Hamburg deported 379 foreigners who were required to leave the country last year. Another 218 people who were obliged to leave the Hanseatic city voluntarily left the Hanseatic city in 2022, taking advantage of financial support from the federal government, as can be seen from the federal government’s response to a small question from the left in the Bundestag.
According to this, at the end of December last year, more than 10,500 people who were obliged to leave the country with rejected asylum applications were in Hamburg, of whom almost three quarters had a toleration. The number of those who were obliged to leave the country without being tolerated was given as 2,773. The numbers were higher in 2021 – a total of 969 people were deported at that time.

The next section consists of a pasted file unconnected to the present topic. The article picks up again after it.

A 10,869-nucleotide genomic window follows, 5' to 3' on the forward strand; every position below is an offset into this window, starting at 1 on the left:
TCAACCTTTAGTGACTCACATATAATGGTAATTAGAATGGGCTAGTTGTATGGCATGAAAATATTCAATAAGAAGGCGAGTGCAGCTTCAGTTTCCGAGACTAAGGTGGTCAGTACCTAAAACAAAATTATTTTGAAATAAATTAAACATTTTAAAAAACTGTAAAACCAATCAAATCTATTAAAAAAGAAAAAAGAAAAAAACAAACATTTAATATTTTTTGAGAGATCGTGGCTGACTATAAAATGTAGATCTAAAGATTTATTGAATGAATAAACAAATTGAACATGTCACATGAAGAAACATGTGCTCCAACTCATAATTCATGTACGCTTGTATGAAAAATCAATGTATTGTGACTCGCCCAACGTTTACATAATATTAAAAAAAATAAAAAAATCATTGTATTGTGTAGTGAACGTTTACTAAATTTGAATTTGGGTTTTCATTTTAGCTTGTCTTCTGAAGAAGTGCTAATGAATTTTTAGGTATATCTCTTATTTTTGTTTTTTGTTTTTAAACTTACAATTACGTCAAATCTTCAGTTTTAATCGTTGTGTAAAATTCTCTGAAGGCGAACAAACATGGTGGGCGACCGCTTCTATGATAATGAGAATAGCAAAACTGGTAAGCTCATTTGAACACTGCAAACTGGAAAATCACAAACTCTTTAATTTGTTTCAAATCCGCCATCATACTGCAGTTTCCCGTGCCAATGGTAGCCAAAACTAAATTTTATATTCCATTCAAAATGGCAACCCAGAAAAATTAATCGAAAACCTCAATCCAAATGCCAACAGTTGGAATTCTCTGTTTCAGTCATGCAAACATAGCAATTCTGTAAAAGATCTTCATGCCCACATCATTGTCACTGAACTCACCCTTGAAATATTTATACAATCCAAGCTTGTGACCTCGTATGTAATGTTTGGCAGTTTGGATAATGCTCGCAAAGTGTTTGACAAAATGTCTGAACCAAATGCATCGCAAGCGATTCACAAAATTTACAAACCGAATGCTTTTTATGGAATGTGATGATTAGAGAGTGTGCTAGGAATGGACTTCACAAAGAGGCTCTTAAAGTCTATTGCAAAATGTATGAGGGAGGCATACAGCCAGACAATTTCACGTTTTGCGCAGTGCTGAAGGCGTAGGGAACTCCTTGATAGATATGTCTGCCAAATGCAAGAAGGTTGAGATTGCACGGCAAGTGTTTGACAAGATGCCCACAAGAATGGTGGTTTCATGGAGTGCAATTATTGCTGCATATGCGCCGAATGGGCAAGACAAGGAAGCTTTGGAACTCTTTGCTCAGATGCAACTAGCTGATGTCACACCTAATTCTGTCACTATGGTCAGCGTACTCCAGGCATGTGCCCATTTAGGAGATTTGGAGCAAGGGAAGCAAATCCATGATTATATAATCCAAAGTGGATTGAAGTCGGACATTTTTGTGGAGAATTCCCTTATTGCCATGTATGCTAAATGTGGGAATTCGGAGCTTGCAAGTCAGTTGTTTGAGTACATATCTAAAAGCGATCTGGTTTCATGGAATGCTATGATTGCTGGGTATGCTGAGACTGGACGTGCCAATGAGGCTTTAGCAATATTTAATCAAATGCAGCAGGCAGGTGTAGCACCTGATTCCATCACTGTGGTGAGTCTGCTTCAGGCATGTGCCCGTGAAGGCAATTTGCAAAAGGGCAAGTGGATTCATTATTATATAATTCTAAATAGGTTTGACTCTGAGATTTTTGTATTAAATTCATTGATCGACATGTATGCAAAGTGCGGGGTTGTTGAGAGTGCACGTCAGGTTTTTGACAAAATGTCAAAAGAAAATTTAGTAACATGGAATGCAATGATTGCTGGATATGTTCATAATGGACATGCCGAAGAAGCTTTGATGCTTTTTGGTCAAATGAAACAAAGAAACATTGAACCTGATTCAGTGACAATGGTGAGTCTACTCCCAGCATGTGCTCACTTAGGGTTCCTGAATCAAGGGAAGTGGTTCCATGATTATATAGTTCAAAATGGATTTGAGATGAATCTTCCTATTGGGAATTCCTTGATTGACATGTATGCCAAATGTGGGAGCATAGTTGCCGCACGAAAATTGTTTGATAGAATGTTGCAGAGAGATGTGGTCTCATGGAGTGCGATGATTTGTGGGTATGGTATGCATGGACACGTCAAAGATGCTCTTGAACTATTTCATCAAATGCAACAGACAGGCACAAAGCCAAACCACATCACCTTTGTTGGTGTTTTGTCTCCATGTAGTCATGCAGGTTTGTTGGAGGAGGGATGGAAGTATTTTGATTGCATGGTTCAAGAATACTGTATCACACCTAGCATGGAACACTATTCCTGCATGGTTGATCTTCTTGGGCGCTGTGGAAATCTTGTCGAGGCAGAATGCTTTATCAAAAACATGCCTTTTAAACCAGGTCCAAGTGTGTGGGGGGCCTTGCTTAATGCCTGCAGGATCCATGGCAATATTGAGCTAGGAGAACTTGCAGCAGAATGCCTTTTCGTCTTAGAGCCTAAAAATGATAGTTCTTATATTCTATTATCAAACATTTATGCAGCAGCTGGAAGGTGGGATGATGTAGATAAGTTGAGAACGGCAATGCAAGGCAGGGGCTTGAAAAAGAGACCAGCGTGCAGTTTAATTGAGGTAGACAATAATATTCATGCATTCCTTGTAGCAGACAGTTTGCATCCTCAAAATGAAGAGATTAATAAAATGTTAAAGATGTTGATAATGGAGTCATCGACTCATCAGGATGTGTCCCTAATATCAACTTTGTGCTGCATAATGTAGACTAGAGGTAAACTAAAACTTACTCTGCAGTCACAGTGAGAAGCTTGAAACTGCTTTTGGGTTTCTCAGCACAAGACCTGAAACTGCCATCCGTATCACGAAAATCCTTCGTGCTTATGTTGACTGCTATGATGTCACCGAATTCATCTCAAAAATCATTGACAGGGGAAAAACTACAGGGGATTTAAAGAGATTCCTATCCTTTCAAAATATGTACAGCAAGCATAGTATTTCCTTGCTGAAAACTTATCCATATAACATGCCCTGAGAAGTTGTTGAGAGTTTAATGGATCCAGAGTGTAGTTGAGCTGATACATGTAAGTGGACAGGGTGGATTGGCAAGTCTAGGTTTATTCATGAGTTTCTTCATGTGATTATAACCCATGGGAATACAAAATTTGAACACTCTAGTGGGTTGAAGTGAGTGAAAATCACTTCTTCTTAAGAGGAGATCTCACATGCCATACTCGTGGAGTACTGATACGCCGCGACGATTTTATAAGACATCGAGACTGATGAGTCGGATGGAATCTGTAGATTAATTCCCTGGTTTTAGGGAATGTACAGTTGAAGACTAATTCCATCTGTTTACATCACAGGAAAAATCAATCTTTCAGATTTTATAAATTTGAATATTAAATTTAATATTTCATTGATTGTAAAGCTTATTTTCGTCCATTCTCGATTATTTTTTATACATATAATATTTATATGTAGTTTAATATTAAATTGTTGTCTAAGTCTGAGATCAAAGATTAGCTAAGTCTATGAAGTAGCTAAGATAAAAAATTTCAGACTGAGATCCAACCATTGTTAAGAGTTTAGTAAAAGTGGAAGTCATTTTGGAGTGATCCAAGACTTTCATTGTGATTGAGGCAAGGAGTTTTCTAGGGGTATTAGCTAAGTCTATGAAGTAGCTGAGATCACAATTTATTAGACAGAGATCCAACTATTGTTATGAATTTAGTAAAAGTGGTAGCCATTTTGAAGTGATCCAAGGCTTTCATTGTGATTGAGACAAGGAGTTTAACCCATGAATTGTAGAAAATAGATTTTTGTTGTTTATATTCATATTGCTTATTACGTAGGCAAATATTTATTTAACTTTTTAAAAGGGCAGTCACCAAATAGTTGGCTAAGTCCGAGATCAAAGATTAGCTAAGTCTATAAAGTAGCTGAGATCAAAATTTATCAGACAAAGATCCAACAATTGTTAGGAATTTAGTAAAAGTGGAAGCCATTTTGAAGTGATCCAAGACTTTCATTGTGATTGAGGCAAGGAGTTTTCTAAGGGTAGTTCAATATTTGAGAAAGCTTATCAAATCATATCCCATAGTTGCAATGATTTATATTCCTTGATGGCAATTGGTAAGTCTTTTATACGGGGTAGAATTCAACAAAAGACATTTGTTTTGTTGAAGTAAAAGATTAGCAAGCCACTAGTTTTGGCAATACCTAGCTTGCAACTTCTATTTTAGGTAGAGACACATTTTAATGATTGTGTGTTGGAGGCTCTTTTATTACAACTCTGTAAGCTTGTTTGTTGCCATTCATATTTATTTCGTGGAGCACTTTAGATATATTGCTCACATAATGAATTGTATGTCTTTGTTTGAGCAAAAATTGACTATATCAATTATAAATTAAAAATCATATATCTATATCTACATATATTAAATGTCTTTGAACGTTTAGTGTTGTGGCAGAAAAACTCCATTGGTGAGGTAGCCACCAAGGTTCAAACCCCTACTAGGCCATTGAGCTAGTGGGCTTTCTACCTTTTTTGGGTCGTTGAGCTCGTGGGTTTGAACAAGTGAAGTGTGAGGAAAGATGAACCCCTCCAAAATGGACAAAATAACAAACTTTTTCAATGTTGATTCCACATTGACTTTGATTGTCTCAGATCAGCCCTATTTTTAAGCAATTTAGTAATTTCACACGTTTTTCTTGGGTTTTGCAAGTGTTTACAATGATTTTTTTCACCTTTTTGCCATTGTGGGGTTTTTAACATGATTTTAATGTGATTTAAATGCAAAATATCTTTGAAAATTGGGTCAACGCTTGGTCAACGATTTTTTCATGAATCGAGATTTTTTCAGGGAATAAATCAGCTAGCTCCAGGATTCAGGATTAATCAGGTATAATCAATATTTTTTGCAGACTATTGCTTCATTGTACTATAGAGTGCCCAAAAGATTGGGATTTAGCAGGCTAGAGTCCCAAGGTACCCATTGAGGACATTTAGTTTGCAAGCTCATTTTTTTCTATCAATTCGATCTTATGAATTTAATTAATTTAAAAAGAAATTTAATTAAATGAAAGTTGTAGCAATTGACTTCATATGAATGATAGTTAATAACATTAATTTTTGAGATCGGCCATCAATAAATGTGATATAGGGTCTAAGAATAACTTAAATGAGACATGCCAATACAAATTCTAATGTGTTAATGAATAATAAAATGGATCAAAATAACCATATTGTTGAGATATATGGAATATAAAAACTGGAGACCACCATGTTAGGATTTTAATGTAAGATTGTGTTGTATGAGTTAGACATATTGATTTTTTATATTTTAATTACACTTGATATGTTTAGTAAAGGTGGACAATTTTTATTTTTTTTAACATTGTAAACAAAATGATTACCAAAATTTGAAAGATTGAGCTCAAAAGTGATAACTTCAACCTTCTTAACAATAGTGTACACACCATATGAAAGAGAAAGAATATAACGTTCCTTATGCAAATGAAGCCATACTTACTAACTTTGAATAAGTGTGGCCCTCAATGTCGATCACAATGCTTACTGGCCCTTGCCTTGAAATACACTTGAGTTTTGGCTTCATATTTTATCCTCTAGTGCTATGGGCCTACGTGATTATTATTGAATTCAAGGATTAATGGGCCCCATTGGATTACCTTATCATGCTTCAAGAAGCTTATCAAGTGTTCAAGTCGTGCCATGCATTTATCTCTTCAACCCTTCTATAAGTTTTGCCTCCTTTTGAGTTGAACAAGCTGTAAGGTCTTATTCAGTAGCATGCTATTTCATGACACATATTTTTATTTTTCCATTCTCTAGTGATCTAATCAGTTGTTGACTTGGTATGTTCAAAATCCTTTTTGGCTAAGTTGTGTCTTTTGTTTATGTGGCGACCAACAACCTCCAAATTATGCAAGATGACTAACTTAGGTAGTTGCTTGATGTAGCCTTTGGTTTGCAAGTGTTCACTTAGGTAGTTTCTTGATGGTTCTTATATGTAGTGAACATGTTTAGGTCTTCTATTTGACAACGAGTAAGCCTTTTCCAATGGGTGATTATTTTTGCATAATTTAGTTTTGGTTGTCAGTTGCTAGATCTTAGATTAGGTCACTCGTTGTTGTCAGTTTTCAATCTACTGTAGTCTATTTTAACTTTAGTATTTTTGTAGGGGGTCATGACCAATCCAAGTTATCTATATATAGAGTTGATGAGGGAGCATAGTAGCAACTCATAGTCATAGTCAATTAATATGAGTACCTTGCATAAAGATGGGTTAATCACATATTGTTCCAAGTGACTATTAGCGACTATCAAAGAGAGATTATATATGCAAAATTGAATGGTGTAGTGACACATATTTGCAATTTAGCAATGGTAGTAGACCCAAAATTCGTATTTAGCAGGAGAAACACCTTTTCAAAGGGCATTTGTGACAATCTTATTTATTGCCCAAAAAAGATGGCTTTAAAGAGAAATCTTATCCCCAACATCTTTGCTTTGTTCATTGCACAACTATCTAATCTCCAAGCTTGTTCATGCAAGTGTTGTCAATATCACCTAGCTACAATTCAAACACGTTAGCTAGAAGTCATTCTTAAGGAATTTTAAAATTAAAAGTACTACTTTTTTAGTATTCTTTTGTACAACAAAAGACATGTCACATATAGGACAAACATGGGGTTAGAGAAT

With 11.38 percent of all those required to leave the country, Afghans made up the largest group in Hamburg. This was followed by people with Iraqi (8.35 percent), Iranian (7.10 percent), Russian (6.27 percent) and Ghanaian (5.83 percent) nationality.
According to the federal government, a total of 12,945 people were deported throughout Germany last year. With about one in four of these deportations, most were from North Rhine-Westphalia. According to the government response, the second most deportations were in Bavaria with 2046, followed by Baden-Württemberg (1650) and Hesse (1018). With 28 people, the fewest deportations were recorded for Bremen.
However, around two thirds of the planned deportations failed last year. As can be seen from the answer to a question from the Union faction in the Bundestag, 23,337 deportation measures could not have been carried out. The reasons for this included canceled flights or the absence of the people concerned on the day of departure.
Hamburg often uses the detention center in Glückstadt, which is operated jointly with Schleswig-Holstein, for deportations; a comparable facility at Hamburg Airport has been closed.